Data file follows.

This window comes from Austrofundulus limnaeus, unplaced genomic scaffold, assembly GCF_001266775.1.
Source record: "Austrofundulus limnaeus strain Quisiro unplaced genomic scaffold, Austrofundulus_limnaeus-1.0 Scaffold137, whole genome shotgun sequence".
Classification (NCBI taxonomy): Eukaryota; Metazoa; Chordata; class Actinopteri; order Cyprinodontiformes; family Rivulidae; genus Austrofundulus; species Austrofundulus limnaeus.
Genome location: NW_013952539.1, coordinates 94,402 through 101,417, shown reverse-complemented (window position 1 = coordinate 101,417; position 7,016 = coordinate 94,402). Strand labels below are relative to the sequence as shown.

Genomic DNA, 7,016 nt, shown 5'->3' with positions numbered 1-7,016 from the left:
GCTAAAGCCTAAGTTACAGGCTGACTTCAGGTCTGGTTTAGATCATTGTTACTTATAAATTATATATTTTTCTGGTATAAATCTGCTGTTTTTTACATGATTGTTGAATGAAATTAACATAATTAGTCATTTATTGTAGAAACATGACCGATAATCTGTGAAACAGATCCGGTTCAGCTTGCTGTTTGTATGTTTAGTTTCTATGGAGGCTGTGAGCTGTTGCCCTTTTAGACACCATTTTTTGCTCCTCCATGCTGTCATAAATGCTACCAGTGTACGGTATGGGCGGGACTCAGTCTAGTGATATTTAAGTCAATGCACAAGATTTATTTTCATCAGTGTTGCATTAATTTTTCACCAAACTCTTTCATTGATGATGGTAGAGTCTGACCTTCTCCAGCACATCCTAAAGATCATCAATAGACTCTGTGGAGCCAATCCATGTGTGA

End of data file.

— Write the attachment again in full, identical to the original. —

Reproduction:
This window comes from Austrofundulus limnaeus, unplaced genomic scaffold, assembly GCF_001266775.1.
Source record: "Austrofundulus limnaeus strain Quisiro unplaced genomic scaffold, Austrofundulus_limnaeus-1.0 Scaffold137, whole genome shotgun sequence".
Classification (NCBI taxonomy): Eukaryota; Metazoa; Chordata; class Actinopteri; order Cyprinodontiformes; family Rivulidae; genus Austrofundulus; species Austrofundulus limnaeus.
Genome location: NW_013952539.1, coordinates 94,402 through 101,417, shown reverse-complemented (window position 1 = coordinate 101,417; position 7,016 = coordinate 94,402). Strand labels below are relative to the sequence as shown.

Genomic DNA, 7,016 nt, shown 5'->3' with positions numbered 1-7,016 from the left:
GCTAAAGCCTAAGTTACAGGCTGACTTCAGGTCTGGTTTAGATCATTGTTACTTATAAATTATATATTTTTCTGGTATAAATCTGCTGTTTTTTACATGATTGTTGAATGAAATTAACATAATTAGTCATTTATTGTAGAAACATGACCGATAATCTGTGAAACAGATCCGGTTCAGCTTGCTGTTTGTATGTTTAGTTTCTATGGAGGCTGTGAGCTGTTGCCCTTTTAGACACCATTTTTTGCTCCTCCATGCTGTCATAAATGCTACCAGTGTACGGTATGGGCGGGACTCAGTCTAGTGATATTTAAGTCAATGCACAAGATTTATTTTCATCAGTGTTGCATTAATTTTTCACCAAACTCTTTCATTGATGATGGTAGAGTCTGACCTTCTCCAGCACATCCTAAAGATCATCAATAGACTCTGTGGAGCCAATCCATGTGTGA